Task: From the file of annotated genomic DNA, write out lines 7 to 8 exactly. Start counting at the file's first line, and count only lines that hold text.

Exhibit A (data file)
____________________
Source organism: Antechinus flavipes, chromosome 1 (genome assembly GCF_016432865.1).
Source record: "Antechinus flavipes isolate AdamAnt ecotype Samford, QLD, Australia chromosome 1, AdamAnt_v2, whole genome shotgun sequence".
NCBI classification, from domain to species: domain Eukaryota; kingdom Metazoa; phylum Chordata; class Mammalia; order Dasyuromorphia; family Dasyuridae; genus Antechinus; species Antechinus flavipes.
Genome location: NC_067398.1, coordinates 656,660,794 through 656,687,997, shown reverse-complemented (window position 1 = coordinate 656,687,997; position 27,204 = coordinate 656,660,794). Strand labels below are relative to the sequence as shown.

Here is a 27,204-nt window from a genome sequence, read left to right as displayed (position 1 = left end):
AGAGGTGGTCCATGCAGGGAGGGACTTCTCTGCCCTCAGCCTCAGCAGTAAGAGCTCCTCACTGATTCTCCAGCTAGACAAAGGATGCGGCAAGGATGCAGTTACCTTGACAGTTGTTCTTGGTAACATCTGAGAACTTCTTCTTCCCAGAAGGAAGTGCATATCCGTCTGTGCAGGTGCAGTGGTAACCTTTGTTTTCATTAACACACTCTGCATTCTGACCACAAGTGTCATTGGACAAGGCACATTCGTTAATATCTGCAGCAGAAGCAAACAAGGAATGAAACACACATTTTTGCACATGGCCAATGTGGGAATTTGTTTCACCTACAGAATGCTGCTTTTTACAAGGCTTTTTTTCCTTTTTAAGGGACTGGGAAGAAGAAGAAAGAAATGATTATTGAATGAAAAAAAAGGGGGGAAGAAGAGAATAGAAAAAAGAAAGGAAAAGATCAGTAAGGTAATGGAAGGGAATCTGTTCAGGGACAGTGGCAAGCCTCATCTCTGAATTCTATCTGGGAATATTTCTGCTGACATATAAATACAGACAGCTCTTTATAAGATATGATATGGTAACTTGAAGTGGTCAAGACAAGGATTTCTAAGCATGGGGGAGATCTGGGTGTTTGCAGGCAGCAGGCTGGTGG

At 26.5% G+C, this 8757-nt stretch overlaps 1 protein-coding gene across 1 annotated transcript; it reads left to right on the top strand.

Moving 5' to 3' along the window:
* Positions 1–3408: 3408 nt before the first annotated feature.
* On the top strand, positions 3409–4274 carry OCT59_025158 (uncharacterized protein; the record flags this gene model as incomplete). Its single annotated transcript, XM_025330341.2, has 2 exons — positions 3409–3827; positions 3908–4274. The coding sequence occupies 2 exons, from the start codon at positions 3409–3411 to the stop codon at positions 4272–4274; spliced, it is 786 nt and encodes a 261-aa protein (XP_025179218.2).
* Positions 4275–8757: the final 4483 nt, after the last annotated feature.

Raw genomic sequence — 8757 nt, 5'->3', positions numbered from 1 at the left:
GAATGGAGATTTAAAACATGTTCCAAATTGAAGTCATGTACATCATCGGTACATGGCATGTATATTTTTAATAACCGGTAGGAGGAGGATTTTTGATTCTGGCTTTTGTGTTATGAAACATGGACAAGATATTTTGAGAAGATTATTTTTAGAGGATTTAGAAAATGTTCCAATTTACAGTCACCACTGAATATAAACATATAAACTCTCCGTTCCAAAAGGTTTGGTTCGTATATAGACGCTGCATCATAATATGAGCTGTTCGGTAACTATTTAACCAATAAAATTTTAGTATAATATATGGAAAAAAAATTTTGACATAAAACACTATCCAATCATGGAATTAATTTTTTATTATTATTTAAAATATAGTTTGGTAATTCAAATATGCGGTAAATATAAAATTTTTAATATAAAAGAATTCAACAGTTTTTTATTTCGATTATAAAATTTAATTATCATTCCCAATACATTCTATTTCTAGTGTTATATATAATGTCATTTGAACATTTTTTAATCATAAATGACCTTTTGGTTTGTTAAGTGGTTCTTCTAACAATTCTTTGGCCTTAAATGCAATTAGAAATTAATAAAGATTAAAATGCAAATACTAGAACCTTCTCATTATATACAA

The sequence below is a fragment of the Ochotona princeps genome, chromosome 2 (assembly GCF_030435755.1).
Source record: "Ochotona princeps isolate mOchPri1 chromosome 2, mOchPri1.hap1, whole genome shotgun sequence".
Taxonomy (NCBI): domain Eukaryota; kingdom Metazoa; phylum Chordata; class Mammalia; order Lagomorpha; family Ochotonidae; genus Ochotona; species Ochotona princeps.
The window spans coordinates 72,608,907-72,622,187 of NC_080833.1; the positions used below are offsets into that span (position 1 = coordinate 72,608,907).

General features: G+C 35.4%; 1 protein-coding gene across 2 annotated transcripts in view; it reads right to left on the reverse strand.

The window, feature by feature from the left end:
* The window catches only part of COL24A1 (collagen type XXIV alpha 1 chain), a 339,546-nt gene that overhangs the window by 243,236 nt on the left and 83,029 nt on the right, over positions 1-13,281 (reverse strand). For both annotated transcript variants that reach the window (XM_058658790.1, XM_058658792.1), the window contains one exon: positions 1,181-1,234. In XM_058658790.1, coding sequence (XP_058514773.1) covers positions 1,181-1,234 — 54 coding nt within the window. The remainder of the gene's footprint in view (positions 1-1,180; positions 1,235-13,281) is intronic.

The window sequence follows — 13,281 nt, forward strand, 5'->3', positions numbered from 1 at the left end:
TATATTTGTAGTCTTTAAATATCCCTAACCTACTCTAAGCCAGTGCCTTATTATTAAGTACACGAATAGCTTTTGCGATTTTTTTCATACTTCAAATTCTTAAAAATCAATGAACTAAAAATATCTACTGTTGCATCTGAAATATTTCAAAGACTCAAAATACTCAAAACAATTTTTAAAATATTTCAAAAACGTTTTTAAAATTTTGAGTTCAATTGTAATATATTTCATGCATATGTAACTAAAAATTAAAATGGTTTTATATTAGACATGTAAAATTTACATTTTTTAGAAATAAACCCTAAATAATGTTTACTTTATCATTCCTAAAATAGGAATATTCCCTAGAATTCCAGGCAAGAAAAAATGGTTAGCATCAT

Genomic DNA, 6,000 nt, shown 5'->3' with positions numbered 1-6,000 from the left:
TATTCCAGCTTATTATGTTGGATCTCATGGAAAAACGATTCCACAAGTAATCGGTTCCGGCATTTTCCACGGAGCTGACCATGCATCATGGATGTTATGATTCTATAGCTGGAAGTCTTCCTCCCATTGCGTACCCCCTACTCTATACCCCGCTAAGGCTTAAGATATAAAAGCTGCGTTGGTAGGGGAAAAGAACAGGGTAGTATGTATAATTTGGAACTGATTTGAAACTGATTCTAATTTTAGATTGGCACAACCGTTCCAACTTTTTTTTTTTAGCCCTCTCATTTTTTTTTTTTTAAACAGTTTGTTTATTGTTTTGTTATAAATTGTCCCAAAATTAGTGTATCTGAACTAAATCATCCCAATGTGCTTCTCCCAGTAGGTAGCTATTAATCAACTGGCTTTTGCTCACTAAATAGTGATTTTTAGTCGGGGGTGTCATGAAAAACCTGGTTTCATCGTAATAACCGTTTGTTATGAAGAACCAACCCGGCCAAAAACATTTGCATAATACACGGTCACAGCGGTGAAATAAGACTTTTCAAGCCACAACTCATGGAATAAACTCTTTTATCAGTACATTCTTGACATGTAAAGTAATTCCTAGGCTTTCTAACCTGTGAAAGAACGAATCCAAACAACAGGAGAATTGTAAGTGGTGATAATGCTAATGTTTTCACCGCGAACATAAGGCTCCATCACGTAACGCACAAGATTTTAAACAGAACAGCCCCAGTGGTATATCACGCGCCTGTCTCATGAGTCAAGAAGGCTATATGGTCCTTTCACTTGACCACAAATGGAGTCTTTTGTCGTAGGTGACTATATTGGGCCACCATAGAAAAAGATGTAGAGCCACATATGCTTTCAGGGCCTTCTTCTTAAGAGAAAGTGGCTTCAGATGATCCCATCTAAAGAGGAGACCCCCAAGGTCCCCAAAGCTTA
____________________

At 26.5% G+C, this 8757-nt stretch overlaps 1 protein-coding gene across 1 annotated transcript; it reads left to right on the top strand.

Moving 5' to 3' along the window: